By DAVID A. KING, Ph.D., Commentary | Published November 22, 2013
Had I asked my Southern literature and culture students twenty years ago the question I asked them last week, I would have gotten a very different answer.
What did they know about Southern folk art? Not much, it turns out.
You mean, I said, you’ve never heard of Howard Finster and Paradise Gardens in Summerville, Georgia? You’ve never heard of the Reverend John D. Ruth’s Bible Garden near Philomath, Georgia? You’ve never even heard of R.A. Miller’s whirligig field in Gainesville, Georgia?
Blank stares. Shaking heads. Fingers back to iPods.
It’s not the students’ fault. Finster, Ruth, and Miller, and many others like them throughout the Deep South, are all dead, and those who should have preserved their achievements have not always been good stewards of the legacies.
And the South is changing, as it always is, and the wonderful and mysterious tradition of the primitive artist may be fading too.
Whether we refer to them as primitive artists, folk artists, or—most accurately—visionary artists, the legacy of the outsider self-taught artist is in jeopardy in the South.
But not in Cullman, Alabama. There, at St. Bernard’s Abbey, a Benedictine monastery, the most unique and perhaps most astonishing work of Southern visionary art is still seen by over 60,000 people and pilgrims a year. The Ave Maria Grotto, conceived and built by Brother Joseph Zoettl, is one of the most startling folk installations in the South. And when we consider the man who created it, it becomes even more amazing.
Brother Joseph wasn’t an African-American tenant farmer. He wasn’t an evangelical preacher. He wasn’t a shade-tree mechanic. He wasn’t any of the things we usually associate with Southern visionary art.
Brother Joseph was a monk—a German, Catholic monk. And he was little. And he was a hunchback. But he was a brilliant and gifted artist, and his creation endures in Cullman, where surely more visitors will come after they see the recent film by Cliff Vaughn, “Brother Joseph and the Grotto,” that presents a wonderful overview of Brother Joseph’s life and work.
Vaughn presents a compelling presentation of the artist’s life, a life the filmmaker frames around the Latin proverb Ex Parvis Magna: Great things come from small beginnings.
Michael Zoettl was born in Bavaria in 1878, and as Vaughn’s film reminds us, his life unfolded like a Germanic fairy tale. His mother died when he was young, and he was raised by his father and an archetypal wicked stepmother. He escaped death numerous times, both as a boy and later as a man. He almost drowned. He almost burned to death. He was injured, permanently, in an accident that left him a hunchback.
Zoettl arrived in America, at Ellis Island, in 1892. He immediately went to St. Bernard’s Abbey in Cullman, about as far from Bavaria and Catholicism as you can go. He entered school at the abbey, learned English, and intended to become a priest. Zoettl worked hard, and fully embraced the Benedictine creed of Ora et Labora: Prayer and Work. While working in the belfry of the abbey church, which the monks were building themselves, Zoettl was severely injured in an accident that aggravated an existing back condition and left him a hunchback. Worse, the accident impeded his schooling and prevented him from becoming a priest, due to his “canonical impediment.” Eventually, Zoettl decided to remain at the monastery as a lay brother, and he later formally joined the community as Brother Joseph. Except for brief trips to Virginia, which he hated, and Tuscumbia, Alabama, where he might have crossed paths with W.C. Handy and Helen Keller, Brother Joseph spent the rest of his life at St. Bernard’s, working primarily as the coal man in the abbey’s powerhouse. That’s how he might have spent the rest of his life, for as the film reminds us in a refrain, “it wasn’t his time.”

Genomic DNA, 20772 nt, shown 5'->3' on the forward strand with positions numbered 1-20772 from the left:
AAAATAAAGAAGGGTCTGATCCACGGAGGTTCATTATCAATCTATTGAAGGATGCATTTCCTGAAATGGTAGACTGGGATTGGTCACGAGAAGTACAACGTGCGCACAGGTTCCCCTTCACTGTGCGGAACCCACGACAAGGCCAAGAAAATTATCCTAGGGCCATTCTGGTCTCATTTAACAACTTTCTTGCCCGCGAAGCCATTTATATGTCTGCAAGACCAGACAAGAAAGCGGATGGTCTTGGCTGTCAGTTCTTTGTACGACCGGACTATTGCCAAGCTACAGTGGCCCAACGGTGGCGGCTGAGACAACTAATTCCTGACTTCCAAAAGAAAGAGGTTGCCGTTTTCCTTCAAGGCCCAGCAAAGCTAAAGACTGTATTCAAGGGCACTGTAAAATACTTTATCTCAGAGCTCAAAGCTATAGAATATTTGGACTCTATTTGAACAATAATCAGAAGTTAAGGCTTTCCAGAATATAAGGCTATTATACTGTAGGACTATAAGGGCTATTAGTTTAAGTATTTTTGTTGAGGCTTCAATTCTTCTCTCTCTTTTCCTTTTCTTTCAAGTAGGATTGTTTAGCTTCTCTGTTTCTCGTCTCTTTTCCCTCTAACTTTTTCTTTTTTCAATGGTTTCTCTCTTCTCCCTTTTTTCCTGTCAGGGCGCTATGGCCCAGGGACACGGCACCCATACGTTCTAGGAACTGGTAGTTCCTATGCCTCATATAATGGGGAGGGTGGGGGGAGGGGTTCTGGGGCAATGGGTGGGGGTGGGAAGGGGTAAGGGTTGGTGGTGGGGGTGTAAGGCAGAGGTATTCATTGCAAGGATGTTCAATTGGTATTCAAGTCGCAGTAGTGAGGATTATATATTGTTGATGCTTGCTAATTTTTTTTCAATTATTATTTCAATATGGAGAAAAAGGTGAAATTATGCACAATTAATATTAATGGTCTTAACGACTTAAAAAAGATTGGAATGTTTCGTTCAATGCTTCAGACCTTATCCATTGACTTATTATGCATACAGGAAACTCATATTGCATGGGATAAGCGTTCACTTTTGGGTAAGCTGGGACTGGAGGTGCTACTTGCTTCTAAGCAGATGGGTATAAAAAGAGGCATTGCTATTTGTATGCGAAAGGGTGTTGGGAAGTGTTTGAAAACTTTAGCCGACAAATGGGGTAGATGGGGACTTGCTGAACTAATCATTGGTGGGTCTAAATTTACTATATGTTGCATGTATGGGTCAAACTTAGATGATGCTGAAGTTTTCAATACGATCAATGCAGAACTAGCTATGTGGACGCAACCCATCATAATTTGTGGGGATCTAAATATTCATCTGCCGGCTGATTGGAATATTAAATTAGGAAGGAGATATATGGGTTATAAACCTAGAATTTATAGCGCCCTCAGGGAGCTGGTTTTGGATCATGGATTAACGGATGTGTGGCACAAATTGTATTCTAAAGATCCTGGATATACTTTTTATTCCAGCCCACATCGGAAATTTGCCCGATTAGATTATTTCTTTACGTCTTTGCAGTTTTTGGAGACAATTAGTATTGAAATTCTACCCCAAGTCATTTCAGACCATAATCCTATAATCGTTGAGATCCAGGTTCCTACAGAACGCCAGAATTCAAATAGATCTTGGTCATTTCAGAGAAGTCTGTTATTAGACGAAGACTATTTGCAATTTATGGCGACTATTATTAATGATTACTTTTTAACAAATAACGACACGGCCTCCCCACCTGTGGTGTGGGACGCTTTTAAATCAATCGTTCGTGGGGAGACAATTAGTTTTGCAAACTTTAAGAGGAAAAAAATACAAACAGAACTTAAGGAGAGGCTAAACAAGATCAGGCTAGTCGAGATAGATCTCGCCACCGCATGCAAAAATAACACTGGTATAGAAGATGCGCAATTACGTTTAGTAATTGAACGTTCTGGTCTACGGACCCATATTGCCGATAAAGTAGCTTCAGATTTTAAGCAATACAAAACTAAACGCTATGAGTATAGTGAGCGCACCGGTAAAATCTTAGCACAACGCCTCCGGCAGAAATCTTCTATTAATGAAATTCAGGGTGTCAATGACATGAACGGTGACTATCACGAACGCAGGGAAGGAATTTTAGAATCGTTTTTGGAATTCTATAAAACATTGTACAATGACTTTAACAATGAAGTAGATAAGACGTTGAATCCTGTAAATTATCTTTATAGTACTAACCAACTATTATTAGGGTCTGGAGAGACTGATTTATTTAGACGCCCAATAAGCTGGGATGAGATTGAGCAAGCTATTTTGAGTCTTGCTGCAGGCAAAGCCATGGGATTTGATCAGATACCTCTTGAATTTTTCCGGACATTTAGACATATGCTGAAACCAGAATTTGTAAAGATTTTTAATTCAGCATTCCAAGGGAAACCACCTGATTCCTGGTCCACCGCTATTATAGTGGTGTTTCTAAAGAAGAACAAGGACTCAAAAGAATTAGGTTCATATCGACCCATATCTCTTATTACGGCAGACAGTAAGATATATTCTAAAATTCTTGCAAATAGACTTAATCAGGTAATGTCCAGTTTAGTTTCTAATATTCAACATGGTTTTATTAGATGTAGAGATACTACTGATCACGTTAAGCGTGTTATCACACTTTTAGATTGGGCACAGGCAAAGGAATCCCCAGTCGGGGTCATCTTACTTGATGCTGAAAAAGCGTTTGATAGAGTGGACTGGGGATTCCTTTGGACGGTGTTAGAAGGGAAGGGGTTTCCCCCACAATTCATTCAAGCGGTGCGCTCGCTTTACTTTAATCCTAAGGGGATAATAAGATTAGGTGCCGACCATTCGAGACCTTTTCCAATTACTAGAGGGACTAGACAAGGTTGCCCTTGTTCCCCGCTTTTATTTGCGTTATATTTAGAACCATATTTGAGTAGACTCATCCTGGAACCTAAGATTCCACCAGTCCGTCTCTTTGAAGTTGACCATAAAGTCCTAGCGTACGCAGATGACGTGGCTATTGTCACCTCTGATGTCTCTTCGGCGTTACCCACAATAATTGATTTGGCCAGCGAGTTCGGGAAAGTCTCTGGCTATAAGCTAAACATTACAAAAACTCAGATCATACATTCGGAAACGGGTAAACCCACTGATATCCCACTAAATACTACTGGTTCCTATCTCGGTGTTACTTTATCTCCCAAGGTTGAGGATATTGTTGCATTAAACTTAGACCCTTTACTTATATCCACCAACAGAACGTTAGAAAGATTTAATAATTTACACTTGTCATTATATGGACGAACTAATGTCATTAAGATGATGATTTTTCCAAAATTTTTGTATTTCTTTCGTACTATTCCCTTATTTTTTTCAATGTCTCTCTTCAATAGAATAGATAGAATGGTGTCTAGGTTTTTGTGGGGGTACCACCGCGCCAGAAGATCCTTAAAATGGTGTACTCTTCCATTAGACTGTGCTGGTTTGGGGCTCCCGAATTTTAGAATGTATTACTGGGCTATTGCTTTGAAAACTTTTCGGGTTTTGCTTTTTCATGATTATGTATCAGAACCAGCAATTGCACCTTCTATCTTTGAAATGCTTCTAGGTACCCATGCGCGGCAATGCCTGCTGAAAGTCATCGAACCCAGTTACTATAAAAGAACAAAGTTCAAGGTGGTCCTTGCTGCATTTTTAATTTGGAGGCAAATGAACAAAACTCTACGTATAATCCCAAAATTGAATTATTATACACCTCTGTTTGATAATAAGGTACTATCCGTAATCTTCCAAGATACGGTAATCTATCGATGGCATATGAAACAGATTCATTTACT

A series of coincidences, or perhaps divine intervention, changed the course of Brother Joseph’s life. In the monastery library, Brother Joseph discovered St. Therese’s book about her “Little Way”; as the film suggests, Zoettl’s constant reading of the book led to a creative impulse, as he began building miniature models of churches. A fellow monk had received five hundred statues of the Virgin Mary, and Brother Joseph made little grottoes for two of them. They sold quickly at the monastery store. Brother Joseph made grottoes for the other 498; they sold too. Eventually, Brother Joseph developed what he called a “hobby” and sold thousands of his little grottoes that went all over the world.